There is one big problem: bots are too stupid to recognize movable physics objects. Once i added some kactor boxes on my map remake (DM-Judith), and bots were just stuck on any of boxes that lied on path.

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              #7
              Originally posted by Nawrot View Post
              There is one big problem: bots are too stupid to recognize movable physics objects. Once i added some kactor boxes on my map remake (DM-Judith), and bots were just stuck on any of boxes that lied on path.
              That IS a problem, but I am aiming for having physics only at specific points in the map, so I can probably use Kismet to alter the path priorities depending on what happens (as if the avalanche is toggled on, changing that path's priority to 0 so bots won't use it). Maybe there is even a way to have different priorities depending if the bot is in a vehicle or not.
              This is also part of the reason I want to make a tech level: to see what works and what doesn't.

              Worst case scenario, these maps would only be good with human players.

              Comment


                #8
                Originally posted by Atrensis View Post
                That I did already.
                I'm reading into it, but it could take a few days until I actually make anything usable. I'll post any updates in the forums.

                EDIT: I'm getting some ideas for Physics in levels. I'll try some of these out with the Ageia toolkit. As I don't have a PPU myself, one won't be required to run my maps smoothly (I may try to make some more PPU-intensive maps later on, if and when I get my hands on one). I may make an example tech level including all of these, so other modders can see how it works (sort of like a modder tutorial level). That said, here are some ideas that I want to try out. Any other suggestions are welcome.

                1-Destructible metallic walls/gates in specific places in the level (using MetalCloth actors). Instead of just a wall that explodes, you would see the wall bulge and bend as you damage it, until it rips.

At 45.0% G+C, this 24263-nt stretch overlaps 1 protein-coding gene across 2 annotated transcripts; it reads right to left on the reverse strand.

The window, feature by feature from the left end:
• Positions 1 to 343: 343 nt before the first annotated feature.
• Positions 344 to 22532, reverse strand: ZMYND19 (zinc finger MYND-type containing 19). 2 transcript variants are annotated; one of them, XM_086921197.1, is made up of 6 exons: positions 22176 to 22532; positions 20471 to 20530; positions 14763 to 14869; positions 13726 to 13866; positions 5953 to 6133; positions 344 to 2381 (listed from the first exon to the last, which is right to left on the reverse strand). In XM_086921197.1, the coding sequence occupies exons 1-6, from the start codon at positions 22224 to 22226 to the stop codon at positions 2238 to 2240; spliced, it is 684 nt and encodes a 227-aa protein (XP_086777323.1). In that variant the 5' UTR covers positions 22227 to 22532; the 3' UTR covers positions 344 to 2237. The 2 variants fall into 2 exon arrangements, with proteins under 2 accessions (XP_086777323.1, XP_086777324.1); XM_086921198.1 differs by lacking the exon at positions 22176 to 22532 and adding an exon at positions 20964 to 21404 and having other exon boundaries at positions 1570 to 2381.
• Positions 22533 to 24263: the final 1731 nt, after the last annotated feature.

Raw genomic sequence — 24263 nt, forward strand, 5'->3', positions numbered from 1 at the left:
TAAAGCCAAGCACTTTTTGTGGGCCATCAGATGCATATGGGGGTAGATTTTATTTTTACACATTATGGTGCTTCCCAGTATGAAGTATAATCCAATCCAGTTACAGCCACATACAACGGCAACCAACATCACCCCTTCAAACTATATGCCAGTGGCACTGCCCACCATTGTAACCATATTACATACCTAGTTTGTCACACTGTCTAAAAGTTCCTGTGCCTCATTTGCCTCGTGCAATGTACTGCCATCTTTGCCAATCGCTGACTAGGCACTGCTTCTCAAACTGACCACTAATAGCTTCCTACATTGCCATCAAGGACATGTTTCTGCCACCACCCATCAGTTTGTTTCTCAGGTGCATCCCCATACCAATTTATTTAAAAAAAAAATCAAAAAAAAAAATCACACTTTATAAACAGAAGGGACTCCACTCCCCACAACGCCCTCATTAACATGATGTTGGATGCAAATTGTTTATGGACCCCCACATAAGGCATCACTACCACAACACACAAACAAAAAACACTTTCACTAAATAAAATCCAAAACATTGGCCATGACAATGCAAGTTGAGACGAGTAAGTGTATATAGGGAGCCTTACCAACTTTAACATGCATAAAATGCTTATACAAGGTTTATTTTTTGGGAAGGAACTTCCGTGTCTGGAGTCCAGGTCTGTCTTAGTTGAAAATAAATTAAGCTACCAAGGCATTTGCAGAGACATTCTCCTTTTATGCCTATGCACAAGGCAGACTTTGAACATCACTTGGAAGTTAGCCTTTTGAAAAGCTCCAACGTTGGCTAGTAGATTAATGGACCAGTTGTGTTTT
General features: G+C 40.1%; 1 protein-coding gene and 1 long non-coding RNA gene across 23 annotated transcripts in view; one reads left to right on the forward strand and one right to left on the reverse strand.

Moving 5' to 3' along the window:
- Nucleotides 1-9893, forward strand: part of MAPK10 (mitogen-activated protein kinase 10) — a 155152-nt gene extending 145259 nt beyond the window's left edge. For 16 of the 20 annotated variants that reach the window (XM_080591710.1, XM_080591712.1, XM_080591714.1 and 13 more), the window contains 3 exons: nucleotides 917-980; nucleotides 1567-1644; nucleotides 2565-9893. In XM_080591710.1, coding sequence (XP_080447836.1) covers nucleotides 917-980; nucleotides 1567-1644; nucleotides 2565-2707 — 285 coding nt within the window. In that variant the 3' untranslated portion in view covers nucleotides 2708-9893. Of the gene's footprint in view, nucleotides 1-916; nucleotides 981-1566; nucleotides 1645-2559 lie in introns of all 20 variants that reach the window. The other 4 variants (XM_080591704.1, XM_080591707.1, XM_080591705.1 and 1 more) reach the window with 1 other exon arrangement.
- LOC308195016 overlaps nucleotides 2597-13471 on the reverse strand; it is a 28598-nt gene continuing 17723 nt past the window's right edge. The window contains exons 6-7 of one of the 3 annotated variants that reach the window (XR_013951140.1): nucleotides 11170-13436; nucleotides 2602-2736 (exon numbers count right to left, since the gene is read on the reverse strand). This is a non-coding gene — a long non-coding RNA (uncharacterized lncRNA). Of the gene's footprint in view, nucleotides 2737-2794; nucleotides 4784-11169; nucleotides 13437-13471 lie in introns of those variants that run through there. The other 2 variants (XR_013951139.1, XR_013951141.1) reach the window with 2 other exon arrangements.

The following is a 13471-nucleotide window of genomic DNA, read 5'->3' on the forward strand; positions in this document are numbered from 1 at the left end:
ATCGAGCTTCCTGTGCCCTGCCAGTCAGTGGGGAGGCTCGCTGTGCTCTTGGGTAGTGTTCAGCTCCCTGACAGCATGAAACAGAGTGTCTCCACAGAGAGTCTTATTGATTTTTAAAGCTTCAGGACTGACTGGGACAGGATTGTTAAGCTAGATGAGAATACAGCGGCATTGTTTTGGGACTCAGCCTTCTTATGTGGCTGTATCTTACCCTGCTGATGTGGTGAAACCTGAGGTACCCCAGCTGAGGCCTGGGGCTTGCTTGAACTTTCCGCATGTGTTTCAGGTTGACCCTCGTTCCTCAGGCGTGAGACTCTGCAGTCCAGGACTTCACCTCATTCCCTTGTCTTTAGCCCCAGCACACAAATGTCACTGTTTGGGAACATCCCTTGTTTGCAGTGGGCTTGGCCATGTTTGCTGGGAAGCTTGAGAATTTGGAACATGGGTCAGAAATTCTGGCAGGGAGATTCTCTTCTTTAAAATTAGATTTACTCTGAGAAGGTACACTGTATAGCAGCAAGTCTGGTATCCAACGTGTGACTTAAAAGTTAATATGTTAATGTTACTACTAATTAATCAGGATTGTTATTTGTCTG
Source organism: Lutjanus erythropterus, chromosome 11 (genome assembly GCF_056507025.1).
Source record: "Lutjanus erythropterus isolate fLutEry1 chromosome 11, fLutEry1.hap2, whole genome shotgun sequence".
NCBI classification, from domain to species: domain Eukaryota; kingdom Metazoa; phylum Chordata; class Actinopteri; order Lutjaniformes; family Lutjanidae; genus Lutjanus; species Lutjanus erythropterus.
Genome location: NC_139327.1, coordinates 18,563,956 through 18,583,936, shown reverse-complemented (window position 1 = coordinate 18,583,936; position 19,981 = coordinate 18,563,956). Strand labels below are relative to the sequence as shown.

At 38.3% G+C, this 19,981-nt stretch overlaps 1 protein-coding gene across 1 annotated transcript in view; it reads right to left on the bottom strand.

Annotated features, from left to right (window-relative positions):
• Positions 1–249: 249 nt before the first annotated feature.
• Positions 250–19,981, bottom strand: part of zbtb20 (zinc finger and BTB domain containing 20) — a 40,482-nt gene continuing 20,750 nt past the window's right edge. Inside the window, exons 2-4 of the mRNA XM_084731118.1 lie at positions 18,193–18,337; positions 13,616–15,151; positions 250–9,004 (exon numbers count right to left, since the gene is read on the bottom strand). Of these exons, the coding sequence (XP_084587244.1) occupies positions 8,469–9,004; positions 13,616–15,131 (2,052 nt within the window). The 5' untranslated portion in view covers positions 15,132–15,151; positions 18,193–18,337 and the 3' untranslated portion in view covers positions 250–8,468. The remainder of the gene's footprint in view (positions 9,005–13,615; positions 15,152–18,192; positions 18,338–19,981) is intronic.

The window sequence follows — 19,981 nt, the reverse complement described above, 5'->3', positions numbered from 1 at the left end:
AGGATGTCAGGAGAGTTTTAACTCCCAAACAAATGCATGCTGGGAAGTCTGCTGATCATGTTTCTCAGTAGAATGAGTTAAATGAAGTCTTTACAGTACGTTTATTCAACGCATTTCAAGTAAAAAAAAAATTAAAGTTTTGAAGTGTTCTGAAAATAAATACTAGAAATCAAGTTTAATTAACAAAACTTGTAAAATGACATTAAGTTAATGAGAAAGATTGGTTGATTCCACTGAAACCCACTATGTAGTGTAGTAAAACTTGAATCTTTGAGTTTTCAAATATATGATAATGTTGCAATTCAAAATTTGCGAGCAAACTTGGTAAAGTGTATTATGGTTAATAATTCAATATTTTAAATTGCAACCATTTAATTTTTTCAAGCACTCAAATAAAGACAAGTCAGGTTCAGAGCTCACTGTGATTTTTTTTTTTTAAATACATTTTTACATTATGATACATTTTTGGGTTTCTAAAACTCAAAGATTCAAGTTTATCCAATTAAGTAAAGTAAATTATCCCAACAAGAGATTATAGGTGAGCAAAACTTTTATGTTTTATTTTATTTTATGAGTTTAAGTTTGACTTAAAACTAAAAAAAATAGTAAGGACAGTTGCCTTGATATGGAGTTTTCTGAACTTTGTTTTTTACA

2-Toggable small avalanche (using Breakable Actors) that blocks a narrow path. I was thinking about a Canyon, where you can break some walls. If you do, players and most vehicles can no longer go that way, but a Darkwalker could just, well, walk over the large debris.

                If anybody wants to give more ideas please do!
                With the physx maps available, the "breaking" tends to be the most intensive part-- as in the, effect of the various splinters, glass, etc. It'd be much less intensive, with the same gameplay effect, if it was something like say... a sheet of metal, that didn't break, but fell completely over. Or perhaps something like that with a tree, useable as a bridge.

                Hm, I'll try and brainstorm physics based gameplay elements...

                Well, user-created bridges are a pretty clear gameplay element. Maybe, to keep the physics load heavy, it could be some kind of spire facing upward, with a forcefield connecting it to the ground. Shoot at the force-field enough and it'll fail, allowing it to fall. No destruction needed, so minimal performance impact. But great gameplay impact. Perhaps if only destroyable by a particular weapon? Doh; shaped charges and redeemers.

                Then, see-saw puzzles. This could add a gameplay element similar to tank-crossing, depending on the size of the see-saw. Perhaps just a small one, where one team-mate has to climb on one end so that another can go up and get a powerup or vehicle. Perhaps a large one, where a heavy vehicle is necessary to do the same thing, opening up an alternate path (perhaps it can be scripted so that once it is lowered once, it can be permanently closed down, perhaps with some cool scripting effect like the bridge in tank-crossing).